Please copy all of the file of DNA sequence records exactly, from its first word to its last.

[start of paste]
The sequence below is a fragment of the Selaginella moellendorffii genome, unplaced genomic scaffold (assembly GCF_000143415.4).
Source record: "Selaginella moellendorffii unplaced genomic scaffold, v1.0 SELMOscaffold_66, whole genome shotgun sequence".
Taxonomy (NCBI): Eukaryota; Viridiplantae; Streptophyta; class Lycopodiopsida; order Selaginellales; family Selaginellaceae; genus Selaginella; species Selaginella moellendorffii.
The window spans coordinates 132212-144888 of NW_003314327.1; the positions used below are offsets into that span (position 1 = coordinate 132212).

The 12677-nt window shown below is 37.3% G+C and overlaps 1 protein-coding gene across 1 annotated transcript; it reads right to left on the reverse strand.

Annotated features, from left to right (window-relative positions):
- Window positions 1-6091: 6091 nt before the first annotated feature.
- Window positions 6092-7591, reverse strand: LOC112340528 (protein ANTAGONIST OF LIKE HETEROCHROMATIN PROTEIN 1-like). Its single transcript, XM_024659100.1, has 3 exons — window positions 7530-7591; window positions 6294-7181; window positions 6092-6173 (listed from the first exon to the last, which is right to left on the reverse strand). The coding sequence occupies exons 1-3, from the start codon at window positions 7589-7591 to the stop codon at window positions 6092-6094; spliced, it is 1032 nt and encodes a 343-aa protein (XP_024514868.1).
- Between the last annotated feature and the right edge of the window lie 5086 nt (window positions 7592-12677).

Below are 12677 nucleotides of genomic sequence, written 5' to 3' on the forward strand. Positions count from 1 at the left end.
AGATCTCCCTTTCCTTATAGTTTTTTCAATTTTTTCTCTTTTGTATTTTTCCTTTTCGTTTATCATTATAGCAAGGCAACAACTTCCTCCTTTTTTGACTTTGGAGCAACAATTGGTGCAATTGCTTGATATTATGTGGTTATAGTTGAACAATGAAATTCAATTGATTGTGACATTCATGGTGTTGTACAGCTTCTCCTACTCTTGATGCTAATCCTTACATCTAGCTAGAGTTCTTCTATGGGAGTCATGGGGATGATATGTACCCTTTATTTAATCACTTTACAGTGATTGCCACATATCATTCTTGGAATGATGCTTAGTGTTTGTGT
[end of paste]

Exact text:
The sequence below is a fragment of the Selaginella moellendorffii genome, unplaced genomic scaffold (assembly GCF_000143415.4).
Source record: "Selaginella moellendorffii unplaced genomic scaffold, v1.0 SELMOscaffold_66, whole genome shotgun sequence".
Taxonomy (NCBI): Eukaryota; Viridiplantae; Streptophyta; class Lycopodiopsida; order Selaginellales; family Selaginellaceae; genus Selaginella; species Selaginella moellendorffii.
The window spans coordinates 132212-144888 of NW_003314327.1; the positions used below are offsets into that span (position 1 = coordinate 132212).

The 12677-nt window shown below is 37.3% G+C and overlaps 1 protein-coding gene across 1 annotated transcript; it reads right to left on the reverse strand.

Annotated features, from left to right (window-relative positions):
- Window positions 1-6091: 6091 nt before the first annotated feature.
- Window positions 6092-7591, reverse strand: LOC112340528 (protein ANTAGONIST OF LIKE HETEROCHROMATIN PROTEIN 1-like). Its single transcript, XM_024659100.1, has 3 exons — window positions 7530-7591; window positions 6294-7181; window positions 6092-6173 (listed from the first exon to the last, which is right to left on the reverse strand). The coding sequence occupies exons 1-3, from the start codon at window positions 7589-7591 to the stop codon at window positions 6092-6094; spliced, it is 1032 nt and encodes a 343-aa protein (XP_024514868.1).
- Between the last annotated feature and the right edge of the window lie 5086 nt (window positions 7592-12677).

Below are 12677 nucleotides of genomic sequence, written 5' to 3' on the forward strand. Positions count from 1 at the left end.
AGATCTCCCTTTCCTTATAGTTTTTTCAATTTTTTCTCTTTTGTATTTTTCCTTTTCGTTTATCATTATAGCAAGGCAACAACTTCCTCCTTTTTTGACTTTGGAGCAACAATTGGTGCAATTGCTTGATATTATGTGGTTATAGTTGAACAATGAAATTCAATTGATTGTGACATTCATGGTGTTGTACAGCTTCTCCTACTCTTGATGCTAATCCTTACATCTAGCTAGAGTTCTTCTATGGGAGTCATGGGGATGATATGTACCCTTTATTTAATCACTTTACAGTGATTGCCACATATCATTCTTGGAATGATGCTTAGTGTTTGTGT